Monday night on "The Colbert Report," host Stephen Colbert welcomed New York Times writer and author of The Signal and the Noise: Why So Many Predictions Fail, but Some Don't, Nate Silver.


After reading the book title, Colbert said, "Let me guess. Yours don't."

"They could," Silver said, "but we'll tell you how likely they are to fail."

"But see, what you're doing is, you're taking bread out of my kids' mouths," said Colbert. "Those of us in the 'punditocracy' make our bread and butter by telling people what the truth is as we see it from our gut."

"Yeah," agreed Silver.

"Are you trying to put the pundits out of work?" asked Colbert. "Because CNN doesn't need any more help."

Silver confessed that he's not very "pro-pundit."

"C'mon, put your balls of the felt," urged Colbert, "How do you feel about pundits?"

Silver said, "If pundits were on the ballot against, like, I don't know..."

"Ebola," suggested the host.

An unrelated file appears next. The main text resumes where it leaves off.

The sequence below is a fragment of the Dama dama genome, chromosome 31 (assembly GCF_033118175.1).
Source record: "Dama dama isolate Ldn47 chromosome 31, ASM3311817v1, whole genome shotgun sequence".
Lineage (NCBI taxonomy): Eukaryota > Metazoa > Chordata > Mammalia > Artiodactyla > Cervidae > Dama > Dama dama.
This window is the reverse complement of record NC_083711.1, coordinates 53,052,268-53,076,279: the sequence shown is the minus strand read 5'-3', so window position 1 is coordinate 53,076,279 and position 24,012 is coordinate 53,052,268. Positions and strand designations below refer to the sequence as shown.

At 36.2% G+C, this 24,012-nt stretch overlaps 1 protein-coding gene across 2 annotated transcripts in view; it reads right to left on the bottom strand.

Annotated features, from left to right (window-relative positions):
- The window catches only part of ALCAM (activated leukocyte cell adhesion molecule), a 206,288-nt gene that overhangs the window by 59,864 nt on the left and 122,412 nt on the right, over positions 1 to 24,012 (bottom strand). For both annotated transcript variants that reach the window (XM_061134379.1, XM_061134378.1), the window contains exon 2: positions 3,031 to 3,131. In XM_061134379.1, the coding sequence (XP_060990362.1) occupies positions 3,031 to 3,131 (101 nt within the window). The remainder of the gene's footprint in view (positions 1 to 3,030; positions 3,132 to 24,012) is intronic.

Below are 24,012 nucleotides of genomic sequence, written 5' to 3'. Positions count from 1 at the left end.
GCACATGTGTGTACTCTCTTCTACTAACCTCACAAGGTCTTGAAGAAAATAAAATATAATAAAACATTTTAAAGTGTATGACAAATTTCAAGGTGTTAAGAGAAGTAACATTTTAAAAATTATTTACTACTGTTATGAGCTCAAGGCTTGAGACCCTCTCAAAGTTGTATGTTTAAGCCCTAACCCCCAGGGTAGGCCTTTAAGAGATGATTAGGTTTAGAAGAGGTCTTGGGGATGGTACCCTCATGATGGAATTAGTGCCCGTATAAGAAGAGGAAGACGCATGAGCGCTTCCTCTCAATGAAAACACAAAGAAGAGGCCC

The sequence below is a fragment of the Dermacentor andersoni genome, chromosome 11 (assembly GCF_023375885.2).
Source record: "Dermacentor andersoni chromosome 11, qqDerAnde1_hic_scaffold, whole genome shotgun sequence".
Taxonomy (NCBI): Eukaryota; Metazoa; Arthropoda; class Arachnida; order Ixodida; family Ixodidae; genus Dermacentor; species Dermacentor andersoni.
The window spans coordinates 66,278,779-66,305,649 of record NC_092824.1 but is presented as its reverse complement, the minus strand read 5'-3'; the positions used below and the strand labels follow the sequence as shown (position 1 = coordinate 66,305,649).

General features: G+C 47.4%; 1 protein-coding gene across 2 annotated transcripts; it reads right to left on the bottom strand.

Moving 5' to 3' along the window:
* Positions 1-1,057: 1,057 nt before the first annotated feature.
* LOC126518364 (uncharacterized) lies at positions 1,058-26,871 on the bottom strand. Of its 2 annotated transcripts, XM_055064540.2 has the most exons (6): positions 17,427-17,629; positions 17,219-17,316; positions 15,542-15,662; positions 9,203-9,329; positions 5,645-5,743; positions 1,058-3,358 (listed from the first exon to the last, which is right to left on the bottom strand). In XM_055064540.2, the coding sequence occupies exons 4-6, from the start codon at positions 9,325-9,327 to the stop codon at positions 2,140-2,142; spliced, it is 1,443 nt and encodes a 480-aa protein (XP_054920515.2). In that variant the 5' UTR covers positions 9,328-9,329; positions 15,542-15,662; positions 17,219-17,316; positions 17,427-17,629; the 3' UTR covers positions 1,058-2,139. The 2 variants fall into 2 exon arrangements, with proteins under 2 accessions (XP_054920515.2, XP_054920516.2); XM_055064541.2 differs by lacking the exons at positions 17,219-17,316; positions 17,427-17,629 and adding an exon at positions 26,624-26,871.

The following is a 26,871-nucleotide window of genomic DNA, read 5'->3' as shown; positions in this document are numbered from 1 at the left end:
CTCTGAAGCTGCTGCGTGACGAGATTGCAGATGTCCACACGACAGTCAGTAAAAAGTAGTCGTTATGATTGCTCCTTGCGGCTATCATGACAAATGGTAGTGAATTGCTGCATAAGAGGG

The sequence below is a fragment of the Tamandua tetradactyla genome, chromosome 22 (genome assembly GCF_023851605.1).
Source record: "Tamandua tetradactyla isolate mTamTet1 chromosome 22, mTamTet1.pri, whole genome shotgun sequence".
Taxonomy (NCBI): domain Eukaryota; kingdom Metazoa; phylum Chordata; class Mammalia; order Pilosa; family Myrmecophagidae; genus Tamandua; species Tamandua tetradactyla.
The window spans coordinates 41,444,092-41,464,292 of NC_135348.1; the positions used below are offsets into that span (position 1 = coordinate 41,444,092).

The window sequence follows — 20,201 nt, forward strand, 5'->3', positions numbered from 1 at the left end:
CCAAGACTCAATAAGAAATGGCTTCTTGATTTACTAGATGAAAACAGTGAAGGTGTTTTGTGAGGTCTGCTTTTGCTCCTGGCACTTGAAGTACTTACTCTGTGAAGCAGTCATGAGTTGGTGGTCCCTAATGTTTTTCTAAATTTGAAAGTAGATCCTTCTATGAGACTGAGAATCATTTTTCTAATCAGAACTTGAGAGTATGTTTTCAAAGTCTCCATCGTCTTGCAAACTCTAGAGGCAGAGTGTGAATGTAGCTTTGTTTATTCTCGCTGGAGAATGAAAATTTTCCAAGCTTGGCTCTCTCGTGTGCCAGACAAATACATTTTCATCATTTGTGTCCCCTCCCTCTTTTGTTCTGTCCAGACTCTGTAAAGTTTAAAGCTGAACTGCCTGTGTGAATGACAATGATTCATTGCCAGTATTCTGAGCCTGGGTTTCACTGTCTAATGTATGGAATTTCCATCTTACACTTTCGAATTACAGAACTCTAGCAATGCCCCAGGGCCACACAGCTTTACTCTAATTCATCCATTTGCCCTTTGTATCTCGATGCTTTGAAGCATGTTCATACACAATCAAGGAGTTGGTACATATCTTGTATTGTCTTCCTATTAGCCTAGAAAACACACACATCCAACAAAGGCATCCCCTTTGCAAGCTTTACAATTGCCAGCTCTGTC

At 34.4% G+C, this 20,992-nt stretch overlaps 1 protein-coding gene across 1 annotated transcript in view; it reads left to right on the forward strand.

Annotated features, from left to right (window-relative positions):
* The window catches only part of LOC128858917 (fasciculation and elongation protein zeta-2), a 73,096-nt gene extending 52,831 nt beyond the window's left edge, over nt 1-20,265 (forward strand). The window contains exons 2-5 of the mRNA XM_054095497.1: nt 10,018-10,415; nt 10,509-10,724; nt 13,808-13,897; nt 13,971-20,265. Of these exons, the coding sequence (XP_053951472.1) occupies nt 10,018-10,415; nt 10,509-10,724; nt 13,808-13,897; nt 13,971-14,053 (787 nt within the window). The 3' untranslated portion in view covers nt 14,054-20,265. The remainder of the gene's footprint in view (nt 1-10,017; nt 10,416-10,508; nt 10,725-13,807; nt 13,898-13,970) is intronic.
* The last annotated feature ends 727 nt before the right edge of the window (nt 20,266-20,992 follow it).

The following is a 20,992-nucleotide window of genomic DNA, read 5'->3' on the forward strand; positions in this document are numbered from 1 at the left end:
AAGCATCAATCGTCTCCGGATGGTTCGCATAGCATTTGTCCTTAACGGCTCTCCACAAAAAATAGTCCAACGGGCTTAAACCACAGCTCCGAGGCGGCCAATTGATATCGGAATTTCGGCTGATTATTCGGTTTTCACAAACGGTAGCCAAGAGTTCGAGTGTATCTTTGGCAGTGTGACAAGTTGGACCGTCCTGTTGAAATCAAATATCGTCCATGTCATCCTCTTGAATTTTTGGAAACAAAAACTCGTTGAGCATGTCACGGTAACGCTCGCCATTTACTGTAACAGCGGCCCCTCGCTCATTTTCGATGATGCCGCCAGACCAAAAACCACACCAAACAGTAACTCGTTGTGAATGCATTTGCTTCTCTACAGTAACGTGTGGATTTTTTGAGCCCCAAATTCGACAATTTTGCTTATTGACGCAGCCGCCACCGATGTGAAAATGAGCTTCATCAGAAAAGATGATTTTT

"Ebola," Silver agreed, "I might vote Ebola. Or third party."

Colbert brought up Silver's recent bet with "Morning Joe" host Joe Scarborough of $1,000 to the Red Cross from either man if their candidate wins. Scarborough would not take the bet.

Regarding his polls and statistical model versus Scarborough's gut feeling that the race is tied, Silver said, "We're trying to do something very simple, which is to go and look at the polls and take an average, and then add up the states and see who has 270 electoral votes. It's not really that complicated."

"People treat it like it's Galileo or something, right?" he continued. "Something totally heretical, but look, these polls are really simple little facts, right? There are many things that are much more complicated than looking at the polls and taking an average and counting to 270, right?"

Colbert replied, "That is the longest possible way of calling him a bullshitter."

Watch the clip, embedded via Comedy Central, below: